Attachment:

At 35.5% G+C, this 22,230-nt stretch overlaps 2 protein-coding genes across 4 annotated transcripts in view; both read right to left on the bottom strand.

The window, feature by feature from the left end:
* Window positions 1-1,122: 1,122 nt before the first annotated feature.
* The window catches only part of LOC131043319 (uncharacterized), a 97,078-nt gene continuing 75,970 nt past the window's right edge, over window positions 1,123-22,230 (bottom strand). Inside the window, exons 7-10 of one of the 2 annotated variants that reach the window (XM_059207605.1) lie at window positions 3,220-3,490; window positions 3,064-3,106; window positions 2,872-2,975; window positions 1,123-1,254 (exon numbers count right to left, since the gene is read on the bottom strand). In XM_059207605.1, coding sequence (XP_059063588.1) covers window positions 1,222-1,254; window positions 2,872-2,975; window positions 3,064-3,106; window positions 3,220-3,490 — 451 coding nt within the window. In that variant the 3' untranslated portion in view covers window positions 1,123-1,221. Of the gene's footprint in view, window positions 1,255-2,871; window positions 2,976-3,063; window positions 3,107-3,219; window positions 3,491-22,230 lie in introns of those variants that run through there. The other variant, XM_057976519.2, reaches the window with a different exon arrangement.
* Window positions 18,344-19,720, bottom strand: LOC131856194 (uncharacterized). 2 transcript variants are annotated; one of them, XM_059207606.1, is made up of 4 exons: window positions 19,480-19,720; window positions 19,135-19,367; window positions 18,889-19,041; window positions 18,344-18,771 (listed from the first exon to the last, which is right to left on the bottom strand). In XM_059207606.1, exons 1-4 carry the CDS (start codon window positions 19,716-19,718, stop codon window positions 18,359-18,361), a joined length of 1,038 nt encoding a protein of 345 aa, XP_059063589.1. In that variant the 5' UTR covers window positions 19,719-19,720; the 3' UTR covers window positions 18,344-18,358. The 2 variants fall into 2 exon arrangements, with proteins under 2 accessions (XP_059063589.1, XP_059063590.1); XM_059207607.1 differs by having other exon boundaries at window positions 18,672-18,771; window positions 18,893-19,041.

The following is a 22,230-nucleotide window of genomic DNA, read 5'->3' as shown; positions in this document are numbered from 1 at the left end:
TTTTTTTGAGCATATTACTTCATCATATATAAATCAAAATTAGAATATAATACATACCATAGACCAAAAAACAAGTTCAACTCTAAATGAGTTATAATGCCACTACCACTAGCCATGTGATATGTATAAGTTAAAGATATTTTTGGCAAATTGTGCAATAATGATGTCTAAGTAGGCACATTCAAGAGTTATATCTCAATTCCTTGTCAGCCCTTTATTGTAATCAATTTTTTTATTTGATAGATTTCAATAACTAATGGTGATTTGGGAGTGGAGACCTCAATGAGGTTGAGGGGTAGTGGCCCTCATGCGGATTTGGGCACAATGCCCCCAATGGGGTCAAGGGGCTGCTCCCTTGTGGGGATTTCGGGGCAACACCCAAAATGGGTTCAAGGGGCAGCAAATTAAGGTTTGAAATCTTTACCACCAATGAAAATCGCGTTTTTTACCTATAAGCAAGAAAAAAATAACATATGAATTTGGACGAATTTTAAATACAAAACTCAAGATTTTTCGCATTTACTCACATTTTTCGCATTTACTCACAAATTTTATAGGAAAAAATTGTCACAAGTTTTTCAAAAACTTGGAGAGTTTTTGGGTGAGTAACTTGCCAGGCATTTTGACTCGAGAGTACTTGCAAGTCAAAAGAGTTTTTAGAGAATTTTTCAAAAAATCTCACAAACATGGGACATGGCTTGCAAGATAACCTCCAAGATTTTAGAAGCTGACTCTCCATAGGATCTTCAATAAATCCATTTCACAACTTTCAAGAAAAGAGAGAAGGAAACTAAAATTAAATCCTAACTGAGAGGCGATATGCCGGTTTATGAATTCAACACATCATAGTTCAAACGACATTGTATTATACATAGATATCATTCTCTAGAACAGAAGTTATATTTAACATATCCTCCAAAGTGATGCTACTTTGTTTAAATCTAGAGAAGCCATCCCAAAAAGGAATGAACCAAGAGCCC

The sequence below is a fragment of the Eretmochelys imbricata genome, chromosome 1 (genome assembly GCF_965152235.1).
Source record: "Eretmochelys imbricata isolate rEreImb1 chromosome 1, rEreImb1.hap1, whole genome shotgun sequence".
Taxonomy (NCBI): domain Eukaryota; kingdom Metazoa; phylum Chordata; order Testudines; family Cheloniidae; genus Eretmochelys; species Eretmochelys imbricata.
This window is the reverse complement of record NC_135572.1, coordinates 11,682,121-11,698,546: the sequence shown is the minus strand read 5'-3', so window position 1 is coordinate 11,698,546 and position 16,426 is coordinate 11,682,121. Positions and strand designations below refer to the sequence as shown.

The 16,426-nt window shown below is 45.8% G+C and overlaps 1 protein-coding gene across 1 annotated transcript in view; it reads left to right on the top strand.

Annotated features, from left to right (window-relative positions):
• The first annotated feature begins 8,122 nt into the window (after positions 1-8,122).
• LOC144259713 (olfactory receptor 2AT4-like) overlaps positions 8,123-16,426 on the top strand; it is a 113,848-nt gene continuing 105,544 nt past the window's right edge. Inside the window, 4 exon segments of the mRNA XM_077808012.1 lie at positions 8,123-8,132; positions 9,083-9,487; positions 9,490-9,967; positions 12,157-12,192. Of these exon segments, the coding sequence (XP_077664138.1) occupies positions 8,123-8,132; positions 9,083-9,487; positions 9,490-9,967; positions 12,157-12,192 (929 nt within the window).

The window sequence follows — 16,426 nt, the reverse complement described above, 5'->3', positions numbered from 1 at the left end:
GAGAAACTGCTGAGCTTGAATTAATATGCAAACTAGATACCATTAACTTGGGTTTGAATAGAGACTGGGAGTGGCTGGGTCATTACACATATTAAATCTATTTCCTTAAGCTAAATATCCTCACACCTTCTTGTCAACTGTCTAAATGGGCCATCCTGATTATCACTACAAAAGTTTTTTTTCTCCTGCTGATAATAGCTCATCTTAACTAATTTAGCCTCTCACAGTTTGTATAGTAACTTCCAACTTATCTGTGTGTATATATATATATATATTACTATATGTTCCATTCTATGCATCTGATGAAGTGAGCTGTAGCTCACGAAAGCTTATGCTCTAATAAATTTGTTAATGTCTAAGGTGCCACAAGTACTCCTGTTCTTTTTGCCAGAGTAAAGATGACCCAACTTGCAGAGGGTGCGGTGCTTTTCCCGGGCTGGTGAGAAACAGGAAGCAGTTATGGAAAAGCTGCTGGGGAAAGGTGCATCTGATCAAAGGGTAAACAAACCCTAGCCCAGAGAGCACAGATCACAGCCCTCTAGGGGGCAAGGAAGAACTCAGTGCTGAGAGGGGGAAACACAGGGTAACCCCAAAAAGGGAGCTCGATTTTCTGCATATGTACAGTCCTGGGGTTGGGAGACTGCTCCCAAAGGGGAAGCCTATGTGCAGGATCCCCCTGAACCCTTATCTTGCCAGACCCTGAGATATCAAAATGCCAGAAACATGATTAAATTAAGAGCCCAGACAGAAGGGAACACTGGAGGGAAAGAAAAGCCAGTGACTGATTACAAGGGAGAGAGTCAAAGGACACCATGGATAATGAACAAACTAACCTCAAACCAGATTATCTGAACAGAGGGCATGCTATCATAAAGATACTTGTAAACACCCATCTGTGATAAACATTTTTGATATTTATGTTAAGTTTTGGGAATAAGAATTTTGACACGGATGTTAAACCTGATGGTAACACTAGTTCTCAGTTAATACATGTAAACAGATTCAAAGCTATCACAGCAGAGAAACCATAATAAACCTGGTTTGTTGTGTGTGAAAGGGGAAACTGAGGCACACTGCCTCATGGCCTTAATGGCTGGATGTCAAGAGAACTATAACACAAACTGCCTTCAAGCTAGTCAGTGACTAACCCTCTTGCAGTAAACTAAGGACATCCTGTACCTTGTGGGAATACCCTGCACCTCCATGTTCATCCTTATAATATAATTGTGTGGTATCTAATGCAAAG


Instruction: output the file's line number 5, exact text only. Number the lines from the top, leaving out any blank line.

* Window positions 18,344-19,720, bottom strand: LOC131856194 (uncharacterized). 2 transcript variants are annotated; one of them, XM_059207606.1, is made up of 4 exons: window positions 19,480-19,720; window positions 19,135-19,367; window positions 18,889-19,041; window positions 18,344-18,771 (listed from the first exon to the last, which is right to left on the bottom strand). In XM_059207606.1, exons 1-4 carry the CDS (start codon window positions 19,716-19,718, stop codon window positions 18,359-18,361), a joined length of 1,038 nt encoding a protein of 345 aa, XP_059063589.1. In that variant the 5' UTR covers window positions 19,719-19,720; the 3' UTR covers window positions 18,344-18,358. The 2 variants fall into 2 exon arrangements, with proteins under 2 accessions (XP_059063589.1, XP_059063590.1); XM_059207607.1 differs by having other exon boundaries at window positions 18,672-18,771; window positions 18,893-19,041.